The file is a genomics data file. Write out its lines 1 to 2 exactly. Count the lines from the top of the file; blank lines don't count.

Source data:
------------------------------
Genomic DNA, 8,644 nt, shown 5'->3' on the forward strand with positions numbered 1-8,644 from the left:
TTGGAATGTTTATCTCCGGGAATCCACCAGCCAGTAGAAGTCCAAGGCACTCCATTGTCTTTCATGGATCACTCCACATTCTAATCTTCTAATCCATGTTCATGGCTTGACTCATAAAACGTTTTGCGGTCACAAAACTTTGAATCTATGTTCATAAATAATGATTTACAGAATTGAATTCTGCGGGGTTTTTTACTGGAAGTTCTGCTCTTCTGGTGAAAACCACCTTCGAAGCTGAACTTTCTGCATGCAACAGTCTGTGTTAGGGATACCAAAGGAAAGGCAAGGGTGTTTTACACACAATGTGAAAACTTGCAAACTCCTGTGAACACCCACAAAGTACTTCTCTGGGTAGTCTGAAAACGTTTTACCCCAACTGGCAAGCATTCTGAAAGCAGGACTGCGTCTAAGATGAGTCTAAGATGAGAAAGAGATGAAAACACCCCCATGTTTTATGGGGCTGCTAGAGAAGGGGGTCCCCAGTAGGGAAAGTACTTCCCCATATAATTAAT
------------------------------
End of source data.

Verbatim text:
Genomic DNA, 8,644 nt, shown 5'->3' on the forward strand with positions numbered 1-8,644 from the left:
TTGGAATGTTTATCTCCGGGAATCCACCAGCCAGTAGAAGTCCAAGGCACTCCATTGTCTTTCATGGATCACTCCACATTCTAATCTTCTAATCCATGTTCATGGCTTGACTCATAAAACGTTTTGCGGTCACAAAACTTTGAATCTATGTTCATAAATAATGATTTACAGAATTGAATTCTGCGGGGTTTTTTACTGGAAGTTCTGCTCTTCTGGTGAAAACCACCTTCGAAGCTGAACTTTCTGCATGCAACAGTCTGTGTTAGGGATACCAAAGGAAAGGCAAGGGTGTTTTACACACAATGTGAAAACTTGCAAACTCCTGTGAACACCCACAAAGTACTTCTCTGGGTAGTCTGAAAACGTTTTACCCCAACTGGCAAGCATTCTGAAAGCAGGACTGCGTCTAAGATGAGTCTAAGATGAGAAAGAGATGAAAACACCCCCATGTTTTATGGGGCTGCTAGAGAAGGGGGTCCCCAGTAGGGAAAGTACTTCCCCATATAATTAAT